Thursday, 24 June 2004

Romantic polytheism or bust

Having pushed for the removal of religion from academic life for a long while, philosopher Richard Rorty has recently changed his mind. He now suggests that the religious instinct in human beings is likely to prove ineradicable and that what we ought to be striving for is 'a religion of democracy', or what he calls 'romantic polytheism'. Romantic because it honours the transcendental instincts we cannot shake; and polytheistic because it allows many spiritualities and religious practices to co-exist. However, Rorty still has a caveat. Those who wish to retain the religious label and still be intellectually acceptable will have to:

"...get along without personal immortality, providential interventions, the efficacy of sacraments, the Virgin Birth, the Risen Christ, the Covenant of Abraham, the authority of the Koran, and a lot of other things which many theists are loath to do without."

In yesterday's CASE symposium on the place of specific worldviews in the teaching and research life of a secular campus, Trevor Cairney and I suggested that a more radical pluralism would be far better, where those with such beliefs were still given room to operate within the academic context, but without the assumed naturalistic worldview. It seems to us imperious to suggest that such views could not be part of acceptable academic discourse.

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Wednesday, 9 June 2004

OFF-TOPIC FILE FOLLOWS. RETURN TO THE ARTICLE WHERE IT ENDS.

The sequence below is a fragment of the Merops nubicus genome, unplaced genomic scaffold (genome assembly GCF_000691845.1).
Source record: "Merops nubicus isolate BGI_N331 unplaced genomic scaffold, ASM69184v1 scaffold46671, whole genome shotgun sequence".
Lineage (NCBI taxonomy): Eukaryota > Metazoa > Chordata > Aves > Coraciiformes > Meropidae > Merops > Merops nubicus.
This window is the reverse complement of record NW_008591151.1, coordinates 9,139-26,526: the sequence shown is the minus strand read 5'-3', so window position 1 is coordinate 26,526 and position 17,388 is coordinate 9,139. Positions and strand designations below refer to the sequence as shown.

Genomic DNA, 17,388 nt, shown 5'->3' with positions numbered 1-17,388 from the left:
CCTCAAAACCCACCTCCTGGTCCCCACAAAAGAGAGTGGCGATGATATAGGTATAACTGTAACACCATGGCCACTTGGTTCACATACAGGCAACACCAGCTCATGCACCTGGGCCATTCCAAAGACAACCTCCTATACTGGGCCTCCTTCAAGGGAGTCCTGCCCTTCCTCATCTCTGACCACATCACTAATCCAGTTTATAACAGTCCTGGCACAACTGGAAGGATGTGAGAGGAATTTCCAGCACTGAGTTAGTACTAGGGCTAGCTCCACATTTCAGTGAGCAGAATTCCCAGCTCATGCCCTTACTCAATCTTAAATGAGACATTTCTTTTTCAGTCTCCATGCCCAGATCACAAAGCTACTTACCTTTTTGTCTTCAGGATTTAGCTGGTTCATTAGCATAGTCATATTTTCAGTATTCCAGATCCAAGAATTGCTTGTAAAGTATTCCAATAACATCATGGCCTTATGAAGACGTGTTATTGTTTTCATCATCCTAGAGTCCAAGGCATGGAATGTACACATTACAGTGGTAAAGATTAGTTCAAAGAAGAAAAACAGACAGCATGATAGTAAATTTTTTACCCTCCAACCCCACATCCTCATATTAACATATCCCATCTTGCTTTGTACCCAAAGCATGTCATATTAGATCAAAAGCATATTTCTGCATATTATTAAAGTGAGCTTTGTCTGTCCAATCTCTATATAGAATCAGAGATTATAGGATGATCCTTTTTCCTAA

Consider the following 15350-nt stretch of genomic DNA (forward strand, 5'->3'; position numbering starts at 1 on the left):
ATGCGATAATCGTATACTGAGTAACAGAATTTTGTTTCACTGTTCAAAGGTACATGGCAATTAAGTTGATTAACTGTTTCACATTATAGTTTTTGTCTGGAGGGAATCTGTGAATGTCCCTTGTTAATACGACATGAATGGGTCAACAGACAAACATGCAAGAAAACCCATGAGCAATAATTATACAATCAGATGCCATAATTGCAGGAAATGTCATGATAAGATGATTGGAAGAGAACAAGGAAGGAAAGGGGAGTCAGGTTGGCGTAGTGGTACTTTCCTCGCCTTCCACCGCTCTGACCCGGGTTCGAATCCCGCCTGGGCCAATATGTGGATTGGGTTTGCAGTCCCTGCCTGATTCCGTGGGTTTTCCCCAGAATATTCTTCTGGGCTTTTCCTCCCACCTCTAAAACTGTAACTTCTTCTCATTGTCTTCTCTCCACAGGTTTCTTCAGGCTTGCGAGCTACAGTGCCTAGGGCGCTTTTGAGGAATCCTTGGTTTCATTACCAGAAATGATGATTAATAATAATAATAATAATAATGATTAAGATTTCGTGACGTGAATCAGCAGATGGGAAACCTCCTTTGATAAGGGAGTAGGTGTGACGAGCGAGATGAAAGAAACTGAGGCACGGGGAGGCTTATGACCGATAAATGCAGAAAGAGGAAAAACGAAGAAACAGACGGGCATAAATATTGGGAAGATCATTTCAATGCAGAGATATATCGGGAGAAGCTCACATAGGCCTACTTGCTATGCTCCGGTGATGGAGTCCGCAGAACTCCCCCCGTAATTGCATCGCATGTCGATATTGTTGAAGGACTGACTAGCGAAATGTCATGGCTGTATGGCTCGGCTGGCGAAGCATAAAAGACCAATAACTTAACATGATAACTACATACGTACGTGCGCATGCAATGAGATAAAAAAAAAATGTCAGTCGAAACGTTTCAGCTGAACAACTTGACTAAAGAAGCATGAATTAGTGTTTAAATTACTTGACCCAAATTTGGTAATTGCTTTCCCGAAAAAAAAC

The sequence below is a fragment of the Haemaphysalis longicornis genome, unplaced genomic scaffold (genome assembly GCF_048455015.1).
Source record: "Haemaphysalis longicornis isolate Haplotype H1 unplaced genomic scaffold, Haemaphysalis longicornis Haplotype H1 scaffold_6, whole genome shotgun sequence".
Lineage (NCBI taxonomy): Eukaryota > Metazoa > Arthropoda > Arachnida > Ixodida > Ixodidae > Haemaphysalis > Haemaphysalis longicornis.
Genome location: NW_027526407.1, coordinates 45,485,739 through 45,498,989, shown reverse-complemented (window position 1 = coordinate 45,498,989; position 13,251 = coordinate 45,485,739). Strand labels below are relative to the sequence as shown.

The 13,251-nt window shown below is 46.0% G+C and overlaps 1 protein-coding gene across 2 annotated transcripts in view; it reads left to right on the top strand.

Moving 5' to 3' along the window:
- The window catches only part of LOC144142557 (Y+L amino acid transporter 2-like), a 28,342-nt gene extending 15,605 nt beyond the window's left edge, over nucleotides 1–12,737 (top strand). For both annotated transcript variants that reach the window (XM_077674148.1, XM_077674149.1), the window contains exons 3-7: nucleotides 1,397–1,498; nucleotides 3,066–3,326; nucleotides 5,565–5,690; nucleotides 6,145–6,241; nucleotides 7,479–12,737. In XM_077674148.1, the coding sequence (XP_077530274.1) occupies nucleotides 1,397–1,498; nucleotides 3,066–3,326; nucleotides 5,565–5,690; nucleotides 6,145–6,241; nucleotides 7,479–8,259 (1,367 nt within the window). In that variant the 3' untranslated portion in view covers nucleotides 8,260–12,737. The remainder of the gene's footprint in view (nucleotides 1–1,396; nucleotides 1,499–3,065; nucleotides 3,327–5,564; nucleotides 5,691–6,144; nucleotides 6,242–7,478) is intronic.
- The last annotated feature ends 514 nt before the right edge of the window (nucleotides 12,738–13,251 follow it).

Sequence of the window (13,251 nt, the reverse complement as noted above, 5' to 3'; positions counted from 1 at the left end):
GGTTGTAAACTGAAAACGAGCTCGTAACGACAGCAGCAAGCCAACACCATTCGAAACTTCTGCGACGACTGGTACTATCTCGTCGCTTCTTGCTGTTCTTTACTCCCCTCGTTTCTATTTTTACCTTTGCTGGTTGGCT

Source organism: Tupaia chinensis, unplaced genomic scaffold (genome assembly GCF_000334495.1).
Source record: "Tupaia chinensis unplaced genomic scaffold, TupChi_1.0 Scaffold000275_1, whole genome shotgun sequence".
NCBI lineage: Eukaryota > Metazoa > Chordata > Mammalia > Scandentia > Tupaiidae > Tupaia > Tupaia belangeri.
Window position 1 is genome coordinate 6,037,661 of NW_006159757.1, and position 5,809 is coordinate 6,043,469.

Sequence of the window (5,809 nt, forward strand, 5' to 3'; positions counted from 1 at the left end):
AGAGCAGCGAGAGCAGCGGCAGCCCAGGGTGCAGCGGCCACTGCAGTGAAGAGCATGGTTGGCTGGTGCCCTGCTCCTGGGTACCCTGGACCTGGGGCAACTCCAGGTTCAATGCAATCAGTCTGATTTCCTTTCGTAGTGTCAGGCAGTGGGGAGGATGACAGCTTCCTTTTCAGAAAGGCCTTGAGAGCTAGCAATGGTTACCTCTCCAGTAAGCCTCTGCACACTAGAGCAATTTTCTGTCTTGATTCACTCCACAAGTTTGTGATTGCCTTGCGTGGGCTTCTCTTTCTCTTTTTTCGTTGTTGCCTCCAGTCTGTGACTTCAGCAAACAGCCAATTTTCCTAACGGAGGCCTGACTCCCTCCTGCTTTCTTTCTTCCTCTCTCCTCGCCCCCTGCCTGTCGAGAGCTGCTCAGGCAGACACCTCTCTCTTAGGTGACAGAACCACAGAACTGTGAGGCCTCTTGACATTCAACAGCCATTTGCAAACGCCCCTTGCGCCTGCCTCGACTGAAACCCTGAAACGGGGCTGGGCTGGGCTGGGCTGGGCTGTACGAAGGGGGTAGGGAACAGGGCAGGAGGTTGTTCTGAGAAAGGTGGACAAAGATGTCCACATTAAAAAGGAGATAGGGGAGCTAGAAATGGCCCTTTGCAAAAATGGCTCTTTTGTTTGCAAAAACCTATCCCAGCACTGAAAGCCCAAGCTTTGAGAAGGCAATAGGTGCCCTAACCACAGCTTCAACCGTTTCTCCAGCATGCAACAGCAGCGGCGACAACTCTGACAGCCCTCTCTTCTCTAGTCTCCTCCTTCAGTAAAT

The easiest problem in apologetics

Last week I told the diploma course in apologetics that we were looking at the hardest problem in the world—the question of why a good, powerful God would allow evil. This week, I announced, we would look at the easiest problem—the problem of who Jesus is. I consider it thus because I feel that the logical and philosophical problems surrounding Jesus—whether he lived, whether his claims about himself could be true, whether he could perform miracles, whether he could rise from the dead—do seem to be solvable in a way that the question of suffering just isn't. In fact, some of them seem to be straightforward historical issues: given the data we have, is it most reasonable to believe that Jesus was crucified in Palestine under the prefect Pontius Pilate? Yes, it is. Resurrection is harder, but even then, using the logic of history, one is led in the direction of a resurrecton event. Unless, like Spinoza and Hume, we rule it out beforehand.
The reason most people disagree on Jesus questions is that they haven't considered the evidence. Or they have made up their minds beforehand, without it.
William Lane Craig and Paul Barnett do a great job on the historical reasoning.
But what about The Jesus Seminar, Spong and others? I'll leave them for later.

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